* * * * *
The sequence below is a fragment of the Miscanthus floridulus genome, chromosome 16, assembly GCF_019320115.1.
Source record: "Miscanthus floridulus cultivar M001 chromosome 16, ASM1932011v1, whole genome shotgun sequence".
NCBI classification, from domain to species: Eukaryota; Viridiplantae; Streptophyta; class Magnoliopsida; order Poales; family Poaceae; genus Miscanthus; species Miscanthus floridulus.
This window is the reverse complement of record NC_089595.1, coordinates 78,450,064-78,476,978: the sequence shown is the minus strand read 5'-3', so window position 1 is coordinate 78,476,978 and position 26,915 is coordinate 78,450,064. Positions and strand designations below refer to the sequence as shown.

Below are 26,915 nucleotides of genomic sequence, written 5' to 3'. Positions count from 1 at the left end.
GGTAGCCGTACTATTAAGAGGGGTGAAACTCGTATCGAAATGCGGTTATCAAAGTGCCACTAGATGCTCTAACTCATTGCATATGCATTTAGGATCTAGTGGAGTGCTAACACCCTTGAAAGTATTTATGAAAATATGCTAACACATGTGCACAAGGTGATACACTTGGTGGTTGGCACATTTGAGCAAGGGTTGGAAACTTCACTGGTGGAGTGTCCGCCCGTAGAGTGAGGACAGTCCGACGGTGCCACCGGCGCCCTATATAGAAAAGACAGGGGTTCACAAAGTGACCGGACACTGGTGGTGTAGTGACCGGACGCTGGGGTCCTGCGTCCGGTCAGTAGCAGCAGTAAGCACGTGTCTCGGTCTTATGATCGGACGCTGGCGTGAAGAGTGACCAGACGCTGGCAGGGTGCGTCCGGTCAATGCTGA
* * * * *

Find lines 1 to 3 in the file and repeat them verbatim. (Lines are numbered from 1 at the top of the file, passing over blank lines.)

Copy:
The sequence below is a fragment of the Miscanthus floridulus genome, chromosome 16, assembly GCF_019320115.1.
Source record: "Miscanthus floridulus cultivar M001 chromosome 16, ASM1932011v1, whole genome shotgun sequence".
NCBI classification, from domain to species: Eukaryota; Viridiplantae; Streptophyta; class Magnoliopsida; order Poales; family Poaceae; genus Miscanthus; species Miscanthus floridulus.